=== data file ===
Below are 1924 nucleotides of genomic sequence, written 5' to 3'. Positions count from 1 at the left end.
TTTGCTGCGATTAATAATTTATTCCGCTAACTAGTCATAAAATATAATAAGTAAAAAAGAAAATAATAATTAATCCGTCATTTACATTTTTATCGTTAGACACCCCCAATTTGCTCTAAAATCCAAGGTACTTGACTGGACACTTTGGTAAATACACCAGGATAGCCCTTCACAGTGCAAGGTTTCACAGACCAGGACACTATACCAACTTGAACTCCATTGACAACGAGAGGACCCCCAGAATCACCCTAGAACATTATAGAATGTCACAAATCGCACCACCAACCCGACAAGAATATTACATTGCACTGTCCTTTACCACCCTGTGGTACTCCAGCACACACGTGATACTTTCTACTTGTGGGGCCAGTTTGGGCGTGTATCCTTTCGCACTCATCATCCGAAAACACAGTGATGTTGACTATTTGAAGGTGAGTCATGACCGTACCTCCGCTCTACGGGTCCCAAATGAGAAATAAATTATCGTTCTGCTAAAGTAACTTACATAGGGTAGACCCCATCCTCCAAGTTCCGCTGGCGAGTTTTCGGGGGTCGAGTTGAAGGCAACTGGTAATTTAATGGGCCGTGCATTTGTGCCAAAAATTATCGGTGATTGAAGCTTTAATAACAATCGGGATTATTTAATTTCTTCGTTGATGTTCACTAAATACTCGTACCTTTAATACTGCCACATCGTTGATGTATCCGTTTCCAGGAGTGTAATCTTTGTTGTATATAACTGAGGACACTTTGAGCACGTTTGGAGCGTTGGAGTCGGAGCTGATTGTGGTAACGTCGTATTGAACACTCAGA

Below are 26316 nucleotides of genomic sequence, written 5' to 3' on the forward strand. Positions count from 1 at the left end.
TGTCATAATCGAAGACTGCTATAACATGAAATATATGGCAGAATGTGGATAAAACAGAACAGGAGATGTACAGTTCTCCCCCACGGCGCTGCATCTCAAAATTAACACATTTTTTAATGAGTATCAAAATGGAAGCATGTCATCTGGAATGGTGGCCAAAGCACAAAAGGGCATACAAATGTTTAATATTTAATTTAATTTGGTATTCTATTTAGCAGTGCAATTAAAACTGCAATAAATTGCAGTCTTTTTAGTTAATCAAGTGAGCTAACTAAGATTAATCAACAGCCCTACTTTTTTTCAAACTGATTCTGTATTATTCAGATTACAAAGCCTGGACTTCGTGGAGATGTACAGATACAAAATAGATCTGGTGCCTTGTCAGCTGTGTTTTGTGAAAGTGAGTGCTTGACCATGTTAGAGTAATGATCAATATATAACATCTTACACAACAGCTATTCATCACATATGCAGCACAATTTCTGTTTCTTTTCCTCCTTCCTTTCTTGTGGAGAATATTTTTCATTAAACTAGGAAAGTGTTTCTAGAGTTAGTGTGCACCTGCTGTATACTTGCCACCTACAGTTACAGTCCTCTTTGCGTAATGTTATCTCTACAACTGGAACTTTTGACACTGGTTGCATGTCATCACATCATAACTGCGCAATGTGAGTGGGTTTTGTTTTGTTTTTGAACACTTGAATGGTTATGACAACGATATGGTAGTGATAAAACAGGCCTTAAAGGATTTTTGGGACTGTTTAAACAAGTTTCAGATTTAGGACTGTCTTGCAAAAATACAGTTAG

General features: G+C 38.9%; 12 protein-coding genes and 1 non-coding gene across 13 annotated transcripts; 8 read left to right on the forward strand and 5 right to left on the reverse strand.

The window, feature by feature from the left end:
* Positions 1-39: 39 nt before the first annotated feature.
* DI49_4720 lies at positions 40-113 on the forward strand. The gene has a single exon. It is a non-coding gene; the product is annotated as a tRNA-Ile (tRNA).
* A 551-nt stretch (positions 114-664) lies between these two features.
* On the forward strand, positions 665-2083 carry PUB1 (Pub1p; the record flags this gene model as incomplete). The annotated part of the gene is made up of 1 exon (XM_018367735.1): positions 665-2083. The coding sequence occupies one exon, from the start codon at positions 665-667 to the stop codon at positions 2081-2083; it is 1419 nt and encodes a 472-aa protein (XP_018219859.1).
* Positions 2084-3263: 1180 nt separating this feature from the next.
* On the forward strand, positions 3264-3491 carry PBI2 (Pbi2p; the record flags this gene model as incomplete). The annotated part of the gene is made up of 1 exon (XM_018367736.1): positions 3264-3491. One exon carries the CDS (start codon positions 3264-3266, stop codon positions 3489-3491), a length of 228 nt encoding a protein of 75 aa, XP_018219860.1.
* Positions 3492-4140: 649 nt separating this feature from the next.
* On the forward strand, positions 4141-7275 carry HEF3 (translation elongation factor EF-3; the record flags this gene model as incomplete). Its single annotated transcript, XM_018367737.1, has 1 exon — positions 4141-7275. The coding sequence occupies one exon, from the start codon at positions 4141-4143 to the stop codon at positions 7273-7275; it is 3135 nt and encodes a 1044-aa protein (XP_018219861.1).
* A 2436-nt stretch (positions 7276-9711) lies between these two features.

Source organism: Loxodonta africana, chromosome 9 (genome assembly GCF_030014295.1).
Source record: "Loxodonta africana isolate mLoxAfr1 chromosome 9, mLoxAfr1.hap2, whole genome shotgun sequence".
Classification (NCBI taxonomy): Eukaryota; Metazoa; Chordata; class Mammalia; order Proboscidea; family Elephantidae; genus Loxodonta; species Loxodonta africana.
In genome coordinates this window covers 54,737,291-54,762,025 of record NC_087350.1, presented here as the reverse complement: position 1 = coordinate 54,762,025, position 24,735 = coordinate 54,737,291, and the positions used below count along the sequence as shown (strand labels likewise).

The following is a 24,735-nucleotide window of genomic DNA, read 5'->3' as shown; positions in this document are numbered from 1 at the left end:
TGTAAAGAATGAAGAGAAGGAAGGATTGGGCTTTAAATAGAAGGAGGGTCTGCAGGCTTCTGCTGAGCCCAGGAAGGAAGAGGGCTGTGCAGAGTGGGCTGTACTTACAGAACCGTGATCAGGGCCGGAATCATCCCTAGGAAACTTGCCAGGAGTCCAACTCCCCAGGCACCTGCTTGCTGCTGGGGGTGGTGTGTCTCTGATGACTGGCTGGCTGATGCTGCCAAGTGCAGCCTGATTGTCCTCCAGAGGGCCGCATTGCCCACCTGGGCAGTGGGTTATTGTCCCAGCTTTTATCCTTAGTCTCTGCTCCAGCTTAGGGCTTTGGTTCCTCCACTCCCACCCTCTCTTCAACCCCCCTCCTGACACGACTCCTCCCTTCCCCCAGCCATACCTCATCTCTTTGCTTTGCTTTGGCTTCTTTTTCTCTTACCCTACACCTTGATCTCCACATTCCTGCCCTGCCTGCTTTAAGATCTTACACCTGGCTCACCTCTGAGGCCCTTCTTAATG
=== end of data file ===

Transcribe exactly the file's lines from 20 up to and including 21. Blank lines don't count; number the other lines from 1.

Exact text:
The following is a 24,735-nucleotide window of genomic DNA, read 5'->3' as shown; positions in this document are numbered from 1 at the left end:
TGTAAAGAATGAAGAGAAGGAAGGATTGGGCTTTAAATAGAAGGAGGGTCTGCAGGCTTCTGCTGAGCCCAGGAAGGAAGAGGGCTGTGCAGAGTGGGCTGTACTTACAGAACCGTGATCAGGGCCGGAATCATCCCTAGGAAACTTGCCAGGAGTCCAACTCCCCAGGCACCTGCTTGCTGCTGGGGGTGGTGTGTCTCTGATGACTGGCTGGCTGATGCTGCCAAGTGCAGCCTGATTGTCCTCCAGAGGGCCGCATTGCCCACCTGGGCAGTGGGTTATTGTCCCAGCTTTTATCCTTAGTCTCTGCTCCAGCTTAGGGCTTTGGTTCCTCCACTCCCACCCTCTCTTCAACCCCCCTCCTGACACGACTCCTCCCTTCCCCCAGCCATACCTCATCTCTTTGCTTTGCTTTGGCTTCTTTTTCTCTTACCCTACACCTTGATCTCCACATTCCTGCCCTGCCTGCTTTAAGATCTTACACCTGGCTCACCTCTGAGGCCCTTCTTAATG